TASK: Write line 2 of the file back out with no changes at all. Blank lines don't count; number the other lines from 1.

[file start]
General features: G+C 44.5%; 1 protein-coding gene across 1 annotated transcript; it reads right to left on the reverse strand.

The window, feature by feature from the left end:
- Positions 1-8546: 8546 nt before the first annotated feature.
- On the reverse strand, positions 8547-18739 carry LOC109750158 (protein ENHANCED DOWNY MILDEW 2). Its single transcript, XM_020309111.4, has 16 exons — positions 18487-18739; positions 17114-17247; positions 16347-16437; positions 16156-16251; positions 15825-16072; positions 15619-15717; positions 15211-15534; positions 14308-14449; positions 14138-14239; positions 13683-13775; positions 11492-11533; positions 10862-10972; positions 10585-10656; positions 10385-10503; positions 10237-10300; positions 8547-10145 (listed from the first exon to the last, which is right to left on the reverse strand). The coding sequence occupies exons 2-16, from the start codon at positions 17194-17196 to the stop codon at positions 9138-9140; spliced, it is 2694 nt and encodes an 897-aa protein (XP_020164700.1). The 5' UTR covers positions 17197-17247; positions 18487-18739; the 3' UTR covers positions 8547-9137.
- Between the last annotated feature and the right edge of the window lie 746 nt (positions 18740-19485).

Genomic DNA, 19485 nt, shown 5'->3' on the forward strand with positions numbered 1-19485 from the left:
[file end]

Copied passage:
The window, feature by feature from the left end: